The AYA Hope Study26 is an observational cohort study fielded in 2008 to examine factors associated with self-reported outcomes, including quality of life, work and educational status, the perceived impact of cancer, and receipt of high-quality cancer treatment in the community setting. Sampling methodology, survey design, and characteristics of nonrespondents have been previously reported.26 In brief, after obtaining institutional review board approval, we identified patients from seven population-based Surveillance, Epidemiology and End-Results (SEER) cancer registries, including Detroit, Seattle/Puget Sound, Los Angeles County, San Francisco/Oakland, Greater California, Iowa, and Louisiana.27 Eligible patients included those who were (1) diagnosed between July 1, 2007, and October 31, 2008, with primary germ cell cancer, non-Hodgkin's lymphoma, Hodgkin's lymphoma, acute lymphocytic leukemia, Ewing sarcoma, osteosarcoma, or rhabdomyosarcoma; (2) were 15 to 39 years of age at diagnosis; (3) were residents of a participating SEER area at diagnosis; and (4) were able to read English. The initial survey and release forms for medical records were mailed to eligible patients (n = 1,208) 6 to 14 months after diagnosis to allow for completion of initial therapy.26 The self-administered patient survey queried participants about their health status and symptoms 6 to 14 months after diagnosis, the impact of cancer, quality of life, information and service needs, health care delivery, and reasons for nonparticipation in clinical trials.28 A follow-up survey was administered 15 to 35 months after diagnosis to examine changes in psychosocial, work, and quality-of-life outcomes from the initial survey. A further description of survey development and validation appears in the Appendix (online only). A total of 524 patients completed the initial survey, resulting in a response rate of 43.4%; 88.7% of these patients (n = 465) completed the follow-up survey; two patients were excluded because of unknown employment/school status before diagnosis for a final study cohort of 463 patients.26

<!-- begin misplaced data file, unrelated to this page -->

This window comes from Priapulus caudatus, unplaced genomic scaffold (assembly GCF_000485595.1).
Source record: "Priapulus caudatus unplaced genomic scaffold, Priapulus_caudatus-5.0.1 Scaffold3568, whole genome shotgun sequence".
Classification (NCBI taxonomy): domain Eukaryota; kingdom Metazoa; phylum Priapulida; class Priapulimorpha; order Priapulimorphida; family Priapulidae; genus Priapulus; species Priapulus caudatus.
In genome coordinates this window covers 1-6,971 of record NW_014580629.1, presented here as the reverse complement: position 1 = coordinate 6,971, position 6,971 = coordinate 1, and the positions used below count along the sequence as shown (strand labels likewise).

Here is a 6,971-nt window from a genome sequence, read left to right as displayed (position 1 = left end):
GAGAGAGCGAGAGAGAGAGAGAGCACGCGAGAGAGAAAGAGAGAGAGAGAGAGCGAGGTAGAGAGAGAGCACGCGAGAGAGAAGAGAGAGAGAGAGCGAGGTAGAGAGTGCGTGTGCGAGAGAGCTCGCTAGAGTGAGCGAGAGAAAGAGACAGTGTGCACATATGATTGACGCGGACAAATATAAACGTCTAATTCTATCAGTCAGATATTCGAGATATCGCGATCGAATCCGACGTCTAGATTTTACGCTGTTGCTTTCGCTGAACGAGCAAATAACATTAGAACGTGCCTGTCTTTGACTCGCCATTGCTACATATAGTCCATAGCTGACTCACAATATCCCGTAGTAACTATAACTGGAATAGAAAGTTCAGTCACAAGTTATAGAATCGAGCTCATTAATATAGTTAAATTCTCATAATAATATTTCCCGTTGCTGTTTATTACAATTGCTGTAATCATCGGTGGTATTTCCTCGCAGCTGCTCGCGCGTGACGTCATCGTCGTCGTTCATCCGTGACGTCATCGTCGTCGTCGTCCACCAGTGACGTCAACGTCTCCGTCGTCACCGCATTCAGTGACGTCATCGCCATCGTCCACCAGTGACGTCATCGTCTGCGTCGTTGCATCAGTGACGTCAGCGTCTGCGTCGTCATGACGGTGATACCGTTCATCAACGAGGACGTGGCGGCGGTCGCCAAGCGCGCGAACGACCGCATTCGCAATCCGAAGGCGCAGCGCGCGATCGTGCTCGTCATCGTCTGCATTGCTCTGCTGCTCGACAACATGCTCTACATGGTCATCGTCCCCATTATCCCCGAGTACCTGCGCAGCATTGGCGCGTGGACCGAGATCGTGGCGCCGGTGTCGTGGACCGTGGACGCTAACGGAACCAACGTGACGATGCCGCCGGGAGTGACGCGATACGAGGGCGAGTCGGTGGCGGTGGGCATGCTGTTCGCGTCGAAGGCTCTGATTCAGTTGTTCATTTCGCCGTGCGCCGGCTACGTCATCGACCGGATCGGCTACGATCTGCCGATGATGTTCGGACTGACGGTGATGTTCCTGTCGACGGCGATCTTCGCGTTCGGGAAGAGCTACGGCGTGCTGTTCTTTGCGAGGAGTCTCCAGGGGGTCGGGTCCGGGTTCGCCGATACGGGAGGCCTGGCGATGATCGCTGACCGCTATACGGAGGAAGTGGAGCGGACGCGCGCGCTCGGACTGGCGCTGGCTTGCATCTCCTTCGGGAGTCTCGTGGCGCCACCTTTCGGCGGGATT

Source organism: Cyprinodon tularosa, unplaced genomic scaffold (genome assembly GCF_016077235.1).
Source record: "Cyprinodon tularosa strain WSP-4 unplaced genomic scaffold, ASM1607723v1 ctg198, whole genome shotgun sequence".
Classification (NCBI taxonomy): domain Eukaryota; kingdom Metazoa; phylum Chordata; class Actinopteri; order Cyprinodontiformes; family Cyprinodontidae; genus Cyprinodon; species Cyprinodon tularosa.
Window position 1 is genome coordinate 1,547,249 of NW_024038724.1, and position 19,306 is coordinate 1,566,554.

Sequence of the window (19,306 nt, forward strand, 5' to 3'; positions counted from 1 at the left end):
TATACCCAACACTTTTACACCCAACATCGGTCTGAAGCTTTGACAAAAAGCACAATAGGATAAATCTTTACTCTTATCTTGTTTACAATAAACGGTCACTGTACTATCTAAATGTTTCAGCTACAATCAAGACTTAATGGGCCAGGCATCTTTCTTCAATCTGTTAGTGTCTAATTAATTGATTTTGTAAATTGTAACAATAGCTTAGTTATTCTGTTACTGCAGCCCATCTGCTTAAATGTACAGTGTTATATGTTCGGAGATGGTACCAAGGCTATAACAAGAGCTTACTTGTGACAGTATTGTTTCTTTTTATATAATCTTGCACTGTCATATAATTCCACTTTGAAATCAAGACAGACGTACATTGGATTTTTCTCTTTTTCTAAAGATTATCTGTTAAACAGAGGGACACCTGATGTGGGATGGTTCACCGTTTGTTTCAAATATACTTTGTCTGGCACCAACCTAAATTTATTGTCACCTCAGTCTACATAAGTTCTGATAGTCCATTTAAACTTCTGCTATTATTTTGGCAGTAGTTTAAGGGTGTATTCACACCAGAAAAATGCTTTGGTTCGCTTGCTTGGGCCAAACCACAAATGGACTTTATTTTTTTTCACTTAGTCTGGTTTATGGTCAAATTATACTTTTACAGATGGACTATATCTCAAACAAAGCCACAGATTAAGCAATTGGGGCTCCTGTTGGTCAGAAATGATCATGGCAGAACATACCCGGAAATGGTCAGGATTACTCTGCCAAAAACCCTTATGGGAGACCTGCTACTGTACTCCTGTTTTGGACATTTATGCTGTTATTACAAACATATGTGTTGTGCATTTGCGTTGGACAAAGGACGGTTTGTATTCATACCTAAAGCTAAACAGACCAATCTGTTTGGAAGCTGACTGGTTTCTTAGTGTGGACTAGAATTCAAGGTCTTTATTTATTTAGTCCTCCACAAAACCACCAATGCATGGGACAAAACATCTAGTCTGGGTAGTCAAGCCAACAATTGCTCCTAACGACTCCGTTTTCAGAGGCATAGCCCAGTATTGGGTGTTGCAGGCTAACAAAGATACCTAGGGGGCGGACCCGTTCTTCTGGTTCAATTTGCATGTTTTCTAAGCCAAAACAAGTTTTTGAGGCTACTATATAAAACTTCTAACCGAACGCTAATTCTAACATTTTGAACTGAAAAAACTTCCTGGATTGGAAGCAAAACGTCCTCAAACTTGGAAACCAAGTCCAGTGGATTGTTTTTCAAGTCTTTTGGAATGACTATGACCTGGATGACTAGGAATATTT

Medical records from facilities listed on patient's health care provider form were abstracted to obtain tumor characteristics, staging, comorbidities, therapy provided, and selected provider characteristics. Tumor staging and initial treatment were classified on the basis of combined SEER registry information and medical record abstraction. Reported cancer type, stage, and treatment were grouped into a treatment intensity variable on the basis of a previously validated methodology because these individual constructs may not fully capture the potentially synergistic effect of these factors.29 A comorbidity score was created from the initial hospitalization record on the basis of previously reported methodology for this age group.30
Additional demographic and occupational information was collected from combined SEER registry data (age at diagnosis, marital status) and the initial AYA HOPE survey (race/ethnicity, education, how insurance was provided before diagnosis, and changes in work/school directly after diagnosis). Having a major source of support (yes/no) was identified on the basis of any response in the initial survey that the respondent had major support from a family member, significant other, or friend.
Full-time work or school participation 15 to 35 months after diagnosis was identified in the follow-up survey by asking “What is your current school or employment status?” Patients could indicate part-time student, full-time student, working part-time, working full-time, unemployed/disabled, or full-time homemaker. Responses were categorized as participation in full-time work or school versus neither of these (yes/no).
The belief that cancer had a negative impact on work/educational plans 15 to 35 months after diagnosis was assessed in the follow-up survey by asking respondents to “Indicate what kind of impact your cancer has had on . . . plans for education . . . for work.” Responses of “somewhat negative” or “very negative” impact were classified as “yes”; “no impact,” “not applicable,” “somewhat positive,” or “very positive” impacts were classified as “no.”
Problems with work/studies were identified from the modified Work/School Functioning Scale of the Pediatric Quality of Life Inventory (PedsQL). Primarily used in children and adolescents, this modified PedsQL has robust psychometric properties that have been validated in healthy and chronically ill young adults,31 as well as AYA patients with cancer.32 Because we were interested in specific types of problems with work/studies reported in this sample, we report single-item responses from each of the five questions in the Scale (a nonstandard approach) as well as the Scale score to allow for cross-study comparisons. For each item, we dichotomized responses, with a response of “almost always” or “often” compared with all other responses. We then presented unadjusted percentages of patients reporting “always” or “often” for each item.
We used χ2 tests and multivariate logistic regression to examine associations between patient characteristics and participation in full-time work/education after cancer diagnosis and the belief that cancer had a negative impact on work or educational plans. Model fit was assessed by using C-statistics.33 Descriptive statistics were used to evaluate the presence of problems with work/school after diagnosis.